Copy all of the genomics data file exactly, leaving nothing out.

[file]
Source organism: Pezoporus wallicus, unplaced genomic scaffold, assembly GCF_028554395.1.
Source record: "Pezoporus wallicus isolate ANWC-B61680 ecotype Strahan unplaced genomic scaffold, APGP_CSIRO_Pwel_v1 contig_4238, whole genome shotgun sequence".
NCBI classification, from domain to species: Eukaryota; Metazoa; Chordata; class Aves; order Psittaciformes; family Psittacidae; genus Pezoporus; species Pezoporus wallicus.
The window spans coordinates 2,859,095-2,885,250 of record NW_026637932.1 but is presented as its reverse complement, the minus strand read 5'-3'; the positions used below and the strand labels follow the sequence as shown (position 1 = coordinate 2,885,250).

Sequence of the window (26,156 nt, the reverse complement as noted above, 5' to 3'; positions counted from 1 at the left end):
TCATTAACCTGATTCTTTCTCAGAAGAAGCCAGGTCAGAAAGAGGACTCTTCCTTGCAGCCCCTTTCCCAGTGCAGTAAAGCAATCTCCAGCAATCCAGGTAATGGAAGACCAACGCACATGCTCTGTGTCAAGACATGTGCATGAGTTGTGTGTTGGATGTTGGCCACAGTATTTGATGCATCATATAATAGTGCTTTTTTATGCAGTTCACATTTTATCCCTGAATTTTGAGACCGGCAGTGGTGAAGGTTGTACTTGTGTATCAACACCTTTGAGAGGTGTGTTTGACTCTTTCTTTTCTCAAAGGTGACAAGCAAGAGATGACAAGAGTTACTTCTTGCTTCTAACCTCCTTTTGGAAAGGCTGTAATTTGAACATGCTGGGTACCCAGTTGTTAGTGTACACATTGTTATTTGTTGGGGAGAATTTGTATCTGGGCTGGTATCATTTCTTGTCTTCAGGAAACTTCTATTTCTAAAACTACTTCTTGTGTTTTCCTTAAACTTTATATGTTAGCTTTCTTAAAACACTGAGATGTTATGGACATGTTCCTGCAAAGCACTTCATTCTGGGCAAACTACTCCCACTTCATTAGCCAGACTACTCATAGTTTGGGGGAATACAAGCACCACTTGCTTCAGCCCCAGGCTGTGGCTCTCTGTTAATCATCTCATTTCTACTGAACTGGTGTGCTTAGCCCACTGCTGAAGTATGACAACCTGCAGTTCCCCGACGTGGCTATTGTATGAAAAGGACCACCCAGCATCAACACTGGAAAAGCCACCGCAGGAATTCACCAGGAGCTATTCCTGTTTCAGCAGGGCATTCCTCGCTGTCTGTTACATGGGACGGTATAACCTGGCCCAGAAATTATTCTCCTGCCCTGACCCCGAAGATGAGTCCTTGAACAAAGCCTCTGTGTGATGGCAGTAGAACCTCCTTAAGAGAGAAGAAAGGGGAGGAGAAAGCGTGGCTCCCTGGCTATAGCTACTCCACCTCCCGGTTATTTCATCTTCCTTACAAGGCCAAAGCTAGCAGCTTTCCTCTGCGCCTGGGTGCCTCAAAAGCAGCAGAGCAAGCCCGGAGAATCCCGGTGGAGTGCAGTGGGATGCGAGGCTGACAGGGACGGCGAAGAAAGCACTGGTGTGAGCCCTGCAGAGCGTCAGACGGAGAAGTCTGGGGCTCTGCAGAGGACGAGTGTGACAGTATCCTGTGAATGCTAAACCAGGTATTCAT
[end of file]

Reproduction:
Source organism: Pezoporus wallicus, unplaced genomic scaffold, assembly GCF_028554395.1.
Source record: "Pezoporus wallicus isolate ANWC-B61680 ecotype Strahan unplaced genomic scaffold, APGP_CSIRO_Pwel_v1 contig_4238, whole genome shotgun sequence".
NCBI classification, from domain to species: Eukaryota; Metazoa; Chordata; class Aves; order Psittaciformes; family Psittacidae; genus Pezoporus; species Pezoporus wallicus.
The window spans coordinates 2,859,095-2,885,250 of record NW_026637932.1 but is presented as its reverse complement, the minus strand read 5'-3'; the positions used below and the strand labels follow the sequence as shown (position 1 = coordinate 2,885,250).

Sequence of the window (26,156 nt, the reverse complement as noted above, 5' to 3'; positions counted from 1 at the left end):
TCATTAACCTGATTCTTTCTCAGAAGAAGCCAGGTCAGAAAGAGGACTCTTCCTTGCAGCCCCTTTCCCAGTGCAGTAAAGCAATCTCCAGCAATCCAGGTAATGGAAGACCAACGCACATGCTCTGTGTCAAGACATGTGCATGAGTTGTGTGTTGGATGTTGGCCACAGTATTTGATGCATCATATAATAGTGCTTTTTTATGCAGTTCACATTTTATCCCTGAATTTTGAGACCGGCAGTGGTGAAGGTTGTACTTGTGTATCAACACCTTTGAGAGGTGTGTTTGACTCTTTCTTTTCTCAAAGGTGACAAGCAAGAGATGACAAGAGTTACTTCTTGCTTCTAACCTCCTTTTGGAAAGGCTGTAATTTGAACATGCTGGGTACCCAGTTGTTAGTGTACACATTGTTATTTGTTGGGGAGAATTTGTATCTGGGCTGGTATCATTTCTTGTCTTCAGGAAACTTCTATTTCTAAAACTACTTCTTGTGTTTTCCTTAAACTTTATATGTTAGCTTTCTTAAAACACTGAGATGTTATGGACATGTTCCTGCAAAGCACTTCATTCTGGGCAAACTACTCCCACTTCATTAGCCAGACTACTCATAGTTTGGGGGAATACAAGCACCACTTGCTTCAGCCCCAGGCTGTGGCTCTCTGTTAATCATCTCATTTCTACTGAACTGGTGTGCTTAGCCCACTGCTGAAGTATGACAACCTGCAGTTCCCCGACGTGGCTATTGTATGAAAAGGACCACCCAGCATCAACACTGGAAAAGCCACCGCAGGAATTCACCAGGAGCTATTCCTGTTTCAGCAGGGCATTCCTCGCTGTCTGTTACATGGGACGGTATAACCTGGCCCAGAAATTATTCTCCTGCCCTGACCCCGAAGATGAGTCCTTGAACAAAGCCTCTGTGTGATGGCAGTAGAACCTCCTTAAGAGAGAAGAAAGGGGAGGAGAAAGCGTGGCTCCCTGGCTATAGCTACTCCACCTCCCGGTTATTTCATCTTCCTTACAAGGCCAAAGCTAGCAGCTTTCCTCTGCGCCTGGGTGCCTCAAAAGCAGCAGAGCAAGCCCGGAGAATCCCGGTGGAGTGCAGTGGGATGCGAGGCTGACAGGGACGGCGAAGAAAGCACTGGTGTGAGCCCTGCAGAGCGTCAGACGGAGAAGTCTGGGGCTCTGCAGAGGACGAGTGTGACAGTATCCTGTGAATGCTAAACCAGGTATTCAT